Tuesday, 9 April 2013

Pretty Woman: The Perks and Perils of Being Attractive

All sorts of useful articles pop up on LaRae's blog.

Pretty Woman: The Perks and Perils of Being Attractive:

Chivalry is dead. Slapped down for calling a woman in the workplace good-looking, President Obama has stepped into the murky world of women’s rights.

President Obama’s great mistake resides in the fact that he called California Attorney General Kamala Harris the best looking AG in the country. For this insult, he issued an immediate apology. I know quite a few women who put in a lot of effort and invest tons of money to get that kind of attention from a man.
Compliments in the workplace, however, have always been tricky. In my book, Secrets of A Strong Mind, I talk about what it was like to be the only woman on my squad for years. My fellow FBI agents took care to do two things: compliment me on my 1) appearance, and 2) on the good work I was doing. One compliment never came without the other. They wanted me to know they appreciated the effort I took with hair, make-up, and clothes. They also wanted me to know they respected my work ethic. In turn, I frequently complimented them when they looked good—they were flattered and it bolstered their sense of self-worth.
I was never insulted by their compliments. They weren’t meant to be lewd or disrespectful. On the other hand, I never wore 5-inch heels to work or visited plastic surgeons . . . .
Women need to make sure their choices in the way they dress and look are sending the right message to others. Most women want to look feminine without being reduced to a sexual object at the same time (click to tweet). But that is harder than it sounds. Sex is introduced into every decision a woman makes as she prepares to meet the world—seductive eyes or a plain face, sexy heels or sensible shoes, flirty skirts or mannish suits . . . the list goes on.
The worst case scenario is a woman who tries to look and act like one of the guys. As an FBI agent, I’ve seen that happen a lot—female agents who try to hide their femininity as though they’re embarrassed by it.
As leaders, the majority of women I know instinctively understand that appearances are more than vanity or primitive sexual  urges. The real issue is this: studies consistently demonstrate that physical appearance does matter and that people intuitively equate beauty with being smart and successful.
The psychology of physical attractiveness is well documented and used by seasoned marketeers around the world. The way we look and dress is a persuasive non-verbal way to communicate our attractiveness to others.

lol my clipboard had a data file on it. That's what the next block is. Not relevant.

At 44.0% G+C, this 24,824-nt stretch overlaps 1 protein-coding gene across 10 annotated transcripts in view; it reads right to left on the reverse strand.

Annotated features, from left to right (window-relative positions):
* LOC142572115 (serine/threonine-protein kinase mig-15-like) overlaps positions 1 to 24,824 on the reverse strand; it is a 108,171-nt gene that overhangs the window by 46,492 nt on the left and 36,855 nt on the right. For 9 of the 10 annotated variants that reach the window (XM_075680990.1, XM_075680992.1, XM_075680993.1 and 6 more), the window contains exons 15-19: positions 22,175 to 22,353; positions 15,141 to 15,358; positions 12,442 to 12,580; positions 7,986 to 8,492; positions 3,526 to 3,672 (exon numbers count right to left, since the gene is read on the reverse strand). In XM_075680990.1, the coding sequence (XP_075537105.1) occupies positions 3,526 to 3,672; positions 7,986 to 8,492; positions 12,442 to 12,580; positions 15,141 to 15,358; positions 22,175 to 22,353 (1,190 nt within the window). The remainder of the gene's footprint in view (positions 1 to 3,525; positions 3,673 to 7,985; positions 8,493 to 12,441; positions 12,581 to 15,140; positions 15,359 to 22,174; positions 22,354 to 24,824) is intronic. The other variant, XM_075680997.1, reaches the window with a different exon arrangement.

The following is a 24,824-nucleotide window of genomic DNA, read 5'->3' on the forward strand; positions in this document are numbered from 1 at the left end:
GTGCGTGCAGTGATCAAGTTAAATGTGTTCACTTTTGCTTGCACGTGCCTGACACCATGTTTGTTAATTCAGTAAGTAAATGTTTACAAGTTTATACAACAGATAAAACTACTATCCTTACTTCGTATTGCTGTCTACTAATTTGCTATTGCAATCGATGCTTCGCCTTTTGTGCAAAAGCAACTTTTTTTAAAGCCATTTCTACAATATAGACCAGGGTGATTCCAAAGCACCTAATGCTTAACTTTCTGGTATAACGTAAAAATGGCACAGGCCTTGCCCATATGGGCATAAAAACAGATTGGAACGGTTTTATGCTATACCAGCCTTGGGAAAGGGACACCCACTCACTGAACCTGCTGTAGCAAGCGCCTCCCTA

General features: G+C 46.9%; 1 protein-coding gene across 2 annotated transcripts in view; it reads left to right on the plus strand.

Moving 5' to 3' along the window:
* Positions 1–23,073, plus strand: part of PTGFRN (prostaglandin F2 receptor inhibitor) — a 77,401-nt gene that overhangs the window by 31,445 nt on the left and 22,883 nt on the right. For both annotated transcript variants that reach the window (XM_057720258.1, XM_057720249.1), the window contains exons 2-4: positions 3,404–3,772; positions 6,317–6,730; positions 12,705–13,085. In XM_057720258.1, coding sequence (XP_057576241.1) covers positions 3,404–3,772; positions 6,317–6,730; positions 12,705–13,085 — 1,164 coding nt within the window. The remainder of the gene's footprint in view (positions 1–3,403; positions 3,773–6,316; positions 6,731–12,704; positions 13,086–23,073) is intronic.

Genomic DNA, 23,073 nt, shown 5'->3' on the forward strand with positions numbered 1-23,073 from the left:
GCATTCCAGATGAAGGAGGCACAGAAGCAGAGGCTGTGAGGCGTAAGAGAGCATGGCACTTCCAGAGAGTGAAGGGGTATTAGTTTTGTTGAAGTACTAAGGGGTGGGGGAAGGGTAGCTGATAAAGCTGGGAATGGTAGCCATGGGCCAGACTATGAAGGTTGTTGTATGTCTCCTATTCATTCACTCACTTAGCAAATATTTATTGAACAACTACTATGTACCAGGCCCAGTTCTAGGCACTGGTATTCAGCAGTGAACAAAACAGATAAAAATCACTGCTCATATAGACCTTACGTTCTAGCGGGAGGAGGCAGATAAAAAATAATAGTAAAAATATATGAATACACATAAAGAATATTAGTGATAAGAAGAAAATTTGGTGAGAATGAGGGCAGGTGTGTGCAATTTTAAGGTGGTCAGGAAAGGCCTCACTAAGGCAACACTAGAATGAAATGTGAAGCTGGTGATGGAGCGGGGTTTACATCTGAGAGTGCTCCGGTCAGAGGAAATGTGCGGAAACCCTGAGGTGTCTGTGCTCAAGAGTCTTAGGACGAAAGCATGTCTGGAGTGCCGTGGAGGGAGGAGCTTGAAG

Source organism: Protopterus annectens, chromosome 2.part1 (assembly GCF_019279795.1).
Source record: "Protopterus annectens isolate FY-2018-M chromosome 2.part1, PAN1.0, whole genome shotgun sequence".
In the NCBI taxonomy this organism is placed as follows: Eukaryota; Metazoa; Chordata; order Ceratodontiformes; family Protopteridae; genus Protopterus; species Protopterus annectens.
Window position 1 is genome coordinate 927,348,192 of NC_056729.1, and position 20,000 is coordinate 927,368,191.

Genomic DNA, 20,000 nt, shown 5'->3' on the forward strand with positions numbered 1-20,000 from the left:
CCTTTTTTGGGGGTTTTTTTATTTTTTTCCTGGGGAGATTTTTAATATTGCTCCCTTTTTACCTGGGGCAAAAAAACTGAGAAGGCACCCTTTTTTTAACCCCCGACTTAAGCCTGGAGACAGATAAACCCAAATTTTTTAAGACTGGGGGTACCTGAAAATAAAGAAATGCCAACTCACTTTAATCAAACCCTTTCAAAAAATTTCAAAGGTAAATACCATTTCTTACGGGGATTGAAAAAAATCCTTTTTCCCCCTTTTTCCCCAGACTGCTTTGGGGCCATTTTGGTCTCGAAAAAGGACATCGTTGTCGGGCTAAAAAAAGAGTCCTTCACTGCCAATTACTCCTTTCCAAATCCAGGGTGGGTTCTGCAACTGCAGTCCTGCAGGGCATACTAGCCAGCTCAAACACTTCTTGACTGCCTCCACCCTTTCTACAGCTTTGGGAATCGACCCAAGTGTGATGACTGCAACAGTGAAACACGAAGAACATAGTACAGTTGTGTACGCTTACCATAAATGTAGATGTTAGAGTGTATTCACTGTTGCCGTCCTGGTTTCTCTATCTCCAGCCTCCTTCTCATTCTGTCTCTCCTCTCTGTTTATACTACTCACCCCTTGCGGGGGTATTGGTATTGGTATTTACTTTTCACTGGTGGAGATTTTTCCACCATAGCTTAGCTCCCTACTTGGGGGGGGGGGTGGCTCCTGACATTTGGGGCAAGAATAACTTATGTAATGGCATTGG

Here are 7 facts from numerous studies that have been conducted to measure the way in which our bias toward physical beauty influences our behavior.
Physically attractive people:
  1. Trigger the same kinds of brain networks in us that are activated when people become addicted to cocaine and gambling.
  2. Elevate the mood of others and are considered to be more effective than unattractive people.
  3. Give impressions of being smarter, successful, sociable, mentally healthier, and more dominant—whether they are or not. While this ‘beauty is good’ effect is moderately strong, studies show that attractive people are neither more nor less intelligent than less attractive people.
  4. Are considered to be more likable and more social. We are more likely to divulge personal information about ourselves to physically attractive people than we are to less physically attractive people. In addition, we are more likely to help attractive people if they are in trouble.
  5. Receive more lenient jail sentences if convicted of a crime than less attractive defendants.
  6. Less likely to be found guilty than a less attractive person charged with the same crime.
  7. Are considered to be less dangerous than unattractive defendants charged with a crime, independent of grooming or attire.
Research confirms the prevalence of a bias for physical attractiveness. We tend to not only ascribe all sorts of positive traits to beautiful people, we also tend to give them more breaks in life.
What did we learn from President Obama’s mis-step? That it’s not politically correct to admit to this bias and that it’s not OK to admit how much we like attractive people to anyone but researchers.
How have you noticed a bias in physical attractiveness in the workplace?  Are there disadvantages to being physically attractive in the workplace?
You can follow me on Twitter at http://twitter.com/LaRaeQuy
Read my book ““Secrets of a Strong Mind,” available now on Amazon.

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